There is an ongoing debate among authors on how best to price their ebooks. As the author of your ebook, you are in the best position to determine the optimal price for your ebook. You have access to all your sales data and how it fluctuates when you run different promotions.

However, it’s always useful to have macro trends and data points to refer to as you are analyzing your data and deciding what your next price promotion should be. We decided to run a high-level analysis on all Kindle books sold through our sister site, Bargain Booksy, in the last 6 months so we can share the aggregate demand for ebooks at different price points. (Freebooksy features books that are free, so we don’t have any sales data to analyze from Freebooksy features).

The Data:

  • The data includes all Kindle books sold on in the past 6 months through Bargain Booksy.
  •  The Kindle book sales include both indie titles and traditionally published titles.
  • The data does not account for other variables that may impact demand, such as genre, reviews, ranking or popularity of author.

The Bargain Booksy audience consists of avid readers who have signed up to get deals on ebooks, so they are likely more price-sensitive than the general population (but they likely account for a larger share of ebooks purchased on average than the general population).

The Demand Curve

In a typical demand curve the number of units sold declines as the price of the product increases. A typical demand curve looks like this:

Typical Demand Curve showing the relationship of Price to Quantity Sold (Q) at that price.
Typical Demand Curve showing the relationship of Price to Quantity Sold (Q) at that price.

This is what the demand curve looks like for the Bargain Booksy data:


Unsurprisingly, the most Kindle units were sold at the $0.99 price point. The demand then drops slightly for ebooks priced at $1.99, and again for ebooks priced at $2.99. The demand for ebooks priced above $2.99 drops steeply and eventually normalizes at low volumes for books priced $4.99 and above.

What About Revenue? 

So, what is the implication of this demand curve on author revenue?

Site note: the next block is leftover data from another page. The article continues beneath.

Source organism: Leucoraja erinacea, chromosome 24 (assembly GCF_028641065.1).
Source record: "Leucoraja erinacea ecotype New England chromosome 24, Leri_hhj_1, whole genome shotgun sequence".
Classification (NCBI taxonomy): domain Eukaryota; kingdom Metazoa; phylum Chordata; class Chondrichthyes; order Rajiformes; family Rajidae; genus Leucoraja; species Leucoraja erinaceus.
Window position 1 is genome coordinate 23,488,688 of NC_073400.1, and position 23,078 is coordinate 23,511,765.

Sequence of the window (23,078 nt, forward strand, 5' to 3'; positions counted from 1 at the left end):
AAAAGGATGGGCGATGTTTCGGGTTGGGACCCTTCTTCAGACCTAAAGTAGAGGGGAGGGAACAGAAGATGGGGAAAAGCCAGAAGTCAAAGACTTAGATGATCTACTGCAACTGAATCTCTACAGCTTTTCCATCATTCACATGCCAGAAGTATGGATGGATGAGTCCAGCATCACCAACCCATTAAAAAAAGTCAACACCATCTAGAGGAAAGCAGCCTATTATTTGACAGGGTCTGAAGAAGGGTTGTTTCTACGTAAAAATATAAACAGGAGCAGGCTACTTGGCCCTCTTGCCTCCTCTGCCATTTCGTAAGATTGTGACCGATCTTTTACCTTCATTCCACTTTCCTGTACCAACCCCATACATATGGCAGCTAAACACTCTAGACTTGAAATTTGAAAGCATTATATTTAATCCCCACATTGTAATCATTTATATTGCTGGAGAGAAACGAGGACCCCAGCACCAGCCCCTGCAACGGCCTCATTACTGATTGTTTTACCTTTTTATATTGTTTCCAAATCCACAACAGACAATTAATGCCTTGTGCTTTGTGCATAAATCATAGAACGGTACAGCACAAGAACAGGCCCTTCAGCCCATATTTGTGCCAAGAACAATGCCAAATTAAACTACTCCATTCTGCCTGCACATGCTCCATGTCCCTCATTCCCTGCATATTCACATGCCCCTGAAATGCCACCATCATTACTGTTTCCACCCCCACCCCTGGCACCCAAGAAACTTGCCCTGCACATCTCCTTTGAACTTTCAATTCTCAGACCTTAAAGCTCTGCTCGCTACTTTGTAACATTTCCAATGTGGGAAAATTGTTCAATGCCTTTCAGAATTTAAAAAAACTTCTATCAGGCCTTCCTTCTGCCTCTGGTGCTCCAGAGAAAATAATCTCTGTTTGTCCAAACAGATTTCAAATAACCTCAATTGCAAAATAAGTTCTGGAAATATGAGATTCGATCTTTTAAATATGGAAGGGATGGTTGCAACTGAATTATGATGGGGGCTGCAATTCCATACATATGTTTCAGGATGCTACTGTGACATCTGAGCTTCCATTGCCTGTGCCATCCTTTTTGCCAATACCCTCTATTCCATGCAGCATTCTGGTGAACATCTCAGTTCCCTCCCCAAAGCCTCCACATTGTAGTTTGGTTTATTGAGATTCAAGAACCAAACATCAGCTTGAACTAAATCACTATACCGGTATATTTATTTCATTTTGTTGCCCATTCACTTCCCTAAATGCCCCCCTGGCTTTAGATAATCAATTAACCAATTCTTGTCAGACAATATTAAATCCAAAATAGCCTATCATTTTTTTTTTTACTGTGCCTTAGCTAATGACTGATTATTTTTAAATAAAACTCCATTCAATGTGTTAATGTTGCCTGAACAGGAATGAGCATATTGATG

Even though more Kindle books were sold at the $0.99 price point, the $1.99 and $2.99 price points generate more revenue. 

This is even more pronounced when you factor in the royalty rate. If you are not enrolled in KDP Select, your royalty on books priced at $2.99 and below is 35% vs 70% on Kindle books priced at $2.99 and above. If you are enrolled in KDP Select, you can take advantage of the Kindle Countdown Deals and retain your 70% royalty (though you are limited to how many days you can run a promo at the discounted price). Factoring in the royalty rates, the revenue to an author looks like this:


In this scenario, you are better off pricing your ebook at $2.99 if you are trying to maximize revenue.


As mentioned above, there are many variables that are not factored into this analysis. And there are many reasons you may choose to price your book at $0.99, for example:

  • You are a newly published author with no reviews or audience. Pricing your book at 99c will help to get more copies into readers hands which will in turn generate reviews and sales. If your goal is to get your book out there, running a free promotion is another effective tactic you may want to consider.
  • Your book is a novella or the first in a series. In this scenario, the goal of your 99c book is not to generate revenue on the first book, but to spur the sales of the following books in the series.
  • You are in a genre where there is competitive pressure to price your book at $0.99. As our analysis does not take genre into account, it is likely there are some genres that do not display the aggregated demand curve that we share above.

What do you think? Have you tried pricing your book at different price points? What were the results? Please share with us in the comments below.

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